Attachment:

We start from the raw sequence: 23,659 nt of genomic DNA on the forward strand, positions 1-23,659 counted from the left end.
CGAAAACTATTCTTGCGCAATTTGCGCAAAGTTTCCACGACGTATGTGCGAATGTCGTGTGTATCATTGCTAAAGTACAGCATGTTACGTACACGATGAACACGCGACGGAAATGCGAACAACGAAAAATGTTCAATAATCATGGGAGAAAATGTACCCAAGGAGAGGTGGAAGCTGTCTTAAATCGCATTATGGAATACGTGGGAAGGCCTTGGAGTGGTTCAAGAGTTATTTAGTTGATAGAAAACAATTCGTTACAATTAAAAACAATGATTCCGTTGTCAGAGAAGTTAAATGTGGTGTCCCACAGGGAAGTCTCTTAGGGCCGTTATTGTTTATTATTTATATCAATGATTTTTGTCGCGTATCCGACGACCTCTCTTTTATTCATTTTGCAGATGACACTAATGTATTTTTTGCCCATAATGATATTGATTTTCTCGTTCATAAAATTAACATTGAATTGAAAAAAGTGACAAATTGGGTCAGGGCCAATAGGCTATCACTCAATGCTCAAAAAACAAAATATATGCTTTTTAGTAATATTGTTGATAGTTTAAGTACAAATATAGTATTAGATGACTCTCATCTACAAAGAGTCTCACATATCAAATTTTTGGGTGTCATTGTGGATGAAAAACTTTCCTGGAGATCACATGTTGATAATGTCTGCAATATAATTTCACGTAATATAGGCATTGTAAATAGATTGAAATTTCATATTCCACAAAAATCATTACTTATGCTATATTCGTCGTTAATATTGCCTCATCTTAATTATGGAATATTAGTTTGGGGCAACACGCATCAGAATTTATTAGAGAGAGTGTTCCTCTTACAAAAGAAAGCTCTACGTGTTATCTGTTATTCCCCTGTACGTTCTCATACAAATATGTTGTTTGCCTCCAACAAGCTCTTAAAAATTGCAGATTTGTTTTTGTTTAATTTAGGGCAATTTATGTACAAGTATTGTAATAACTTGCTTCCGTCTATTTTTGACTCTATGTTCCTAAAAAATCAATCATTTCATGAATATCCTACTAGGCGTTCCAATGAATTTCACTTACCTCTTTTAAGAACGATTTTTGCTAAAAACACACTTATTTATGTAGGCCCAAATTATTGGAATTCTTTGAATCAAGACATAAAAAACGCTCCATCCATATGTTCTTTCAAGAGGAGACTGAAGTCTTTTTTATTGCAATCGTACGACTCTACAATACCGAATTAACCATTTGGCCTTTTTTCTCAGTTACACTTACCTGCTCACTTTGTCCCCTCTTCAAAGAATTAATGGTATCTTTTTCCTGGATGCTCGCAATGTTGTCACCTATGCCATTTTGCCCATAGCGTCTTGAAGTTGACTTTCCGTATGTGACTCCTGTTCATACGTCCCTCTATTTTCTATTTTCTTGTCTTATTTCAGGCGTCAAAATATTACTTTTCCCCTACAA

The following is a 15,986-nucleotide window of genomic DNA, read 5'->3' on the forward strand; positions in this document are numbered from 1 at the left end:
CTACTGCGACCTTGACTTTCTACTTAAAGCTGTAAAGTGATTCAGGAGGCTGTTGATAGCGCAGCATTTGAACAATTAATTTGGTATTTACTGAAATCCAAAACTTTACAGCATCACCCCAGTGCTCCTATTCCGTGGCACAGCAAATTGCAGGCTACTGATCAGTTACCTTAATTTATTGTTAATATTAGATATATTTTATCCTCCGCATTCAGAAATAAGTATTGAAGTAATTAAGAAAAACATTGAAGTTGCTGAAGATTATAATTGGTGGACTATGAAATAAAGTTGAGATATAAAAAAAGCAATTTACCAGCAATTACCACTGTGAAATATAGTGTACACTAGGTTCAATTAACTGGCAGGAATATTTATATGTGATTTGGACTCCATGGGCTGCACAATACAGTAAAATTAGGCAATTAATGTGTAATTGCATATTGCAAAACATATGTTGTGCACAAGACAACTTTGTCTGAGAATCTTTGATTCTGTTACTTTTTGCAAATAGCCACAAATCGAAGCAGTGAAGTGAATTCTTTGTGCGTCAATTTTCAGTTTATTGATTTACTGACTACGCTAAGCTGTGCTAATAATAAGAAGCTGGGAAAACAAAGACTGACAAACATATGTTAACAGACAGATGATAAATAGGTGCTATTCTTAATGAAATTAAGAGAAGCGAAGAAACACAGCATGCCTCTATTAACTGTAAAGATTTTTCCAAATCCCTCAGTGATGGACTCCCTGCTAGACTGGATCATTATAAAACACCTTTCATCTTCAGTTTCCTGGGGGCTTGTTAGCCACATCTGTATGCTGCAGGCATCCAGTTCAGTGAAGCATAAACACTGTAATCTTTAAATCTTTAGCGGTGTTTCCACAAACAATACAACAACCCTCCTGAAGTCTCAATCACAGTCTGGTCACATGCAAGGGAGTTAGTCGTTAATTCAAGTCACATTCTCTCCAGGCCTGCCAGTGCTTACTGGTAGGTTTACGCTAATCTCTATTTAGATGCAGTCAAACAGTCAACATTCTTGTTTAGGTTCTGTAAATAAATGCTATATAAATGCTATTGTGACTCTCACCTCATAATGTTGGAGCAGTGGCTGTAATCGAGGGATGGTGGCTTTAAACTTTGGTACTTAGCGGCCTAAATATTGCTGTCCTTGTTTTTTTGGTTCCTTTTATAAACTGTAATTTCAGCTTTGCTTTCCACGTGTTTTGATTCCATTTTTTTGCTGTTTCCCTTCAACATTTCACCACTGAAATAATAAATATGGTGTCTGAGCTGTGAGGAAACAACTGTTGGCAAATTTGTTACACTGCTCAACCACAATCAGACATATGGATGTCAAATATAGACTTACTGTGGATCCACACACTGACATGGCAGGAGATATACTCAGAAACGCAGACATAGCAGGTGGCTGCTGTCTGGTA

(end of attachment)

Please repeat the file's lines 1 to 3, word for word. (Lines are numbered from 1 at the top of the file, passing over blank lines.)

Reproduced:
We start from the raw sequence: 23,659 nt of genomic DNA on the forward strand, positions 1-23,659 counted from the left end.
CGAAAACTATTCTTGCGCAATTTGCGCAAAGTTTCCACGACGTATGTGCGAATGTCGTGTGTATCATTGCTAAAGTACAGCATGTTACGTACACGATGAACACGCGACGGAAATGCGAACAACGAAAAATGTTCAATAATCATGGGAGAAAATGTACCCAAGGAGAGGTGGAAGCTGTCTTAAATCGCATTATGGAATACGTGGGAAGGCCTTGGAGTGGTTCAAGAGTTATTTAGTTGATAGAAAACAATTCGTTACAATTAAAAACAATGATTCCGTTGTCAGAGAAGTTAAATGTGGTGTCCCACAGGGAAGTCTCTTAGGGCCGTTATTGTTTATTATTTATATCAATGATTTTTGTCGCGTATCCGACGACCTCTCTTTTATTCATTTTGCAGATGACACTAATGTATTTTTTGCCCATAATGATATTGATTTTCTCGTTCATAAAATTAACATTGAATTGAAAAAAGTGACAAATTGGGTCAGGGCCAATAGGCTATCACTCAATGCTCAAAAAACAAAATATATGCTTTTTAGTAATATTGTTGATAGTTTAAGTACAAATATAGTATTAGATGACTCTCATCTACAAAGAGTCTCACATATCAAATTTTTGGGTGTCATTGTGGATGAAAAACTTTCCTGGAGATCACATGTTGATAATGTCTGCAATATAATTTCACGTAATATAGGCATTGTAAATAGATTGAAATTTCATATTCCACAAAAATCATTACTTATGCTATATTCGTCGTTAATATTGCCTCATCTTAATTATGGAATATTAGTTTGGGGCAACACGCATCAGAATTTATTAGAGAGAGTGTTCCTCTTACAAAAGAAAGCTCTACGTGTTATCTGTTATTCCCCTGTACGTTCTCATACAAATATGTTGTTTGCCTCCAACAAGCTCTTAAAAATTGCAGATTTGTTTTTGTTTAATTTAGGGCAATTTATGTACAAGTATTGTAATAACTTGCTTCCGTCTATTTTTGACTCTATGTTCCTAAAAAATCAATCATTTCATGAATATCCTACTAGGCGTTCCAATGAATTTCACTTACCTCTTTTAAGAACGATTTTTGCTAAAAACACACTTATTTATGTAGGCCCAAATTATTGGAATTCTTTGAATCAAGACATAAAAAACGCTCCATCCATATGTTCTTTCAAGAGGAGACTGAAGTCTTTTTTATTGCAATCGTACGACTCTACAATACCGAATTAACCATTTGGCCTTTTTTCTCAGTTACACTTACCTGCTCACTTTGTCCCCTCTTCAAAGAATTAATGGTATCTTTTTCCTGGATGCTCGCAATGTTGTCACCTATGCCATTTTGCCCATAGCGTCTTGAAGTTGACTTTCCGTATGTGACTCCTGTTCATACGTCCCTCTATTTTCTATTTTCTTGTCTTATTTCAGGCGTCAAAATATTACTTTTCCCCTACAA

The following is a 15,986-nucleotide window of genomic DNA, read 5'->3' on the forward strand; positions in this document are numbered from 1 at the left end: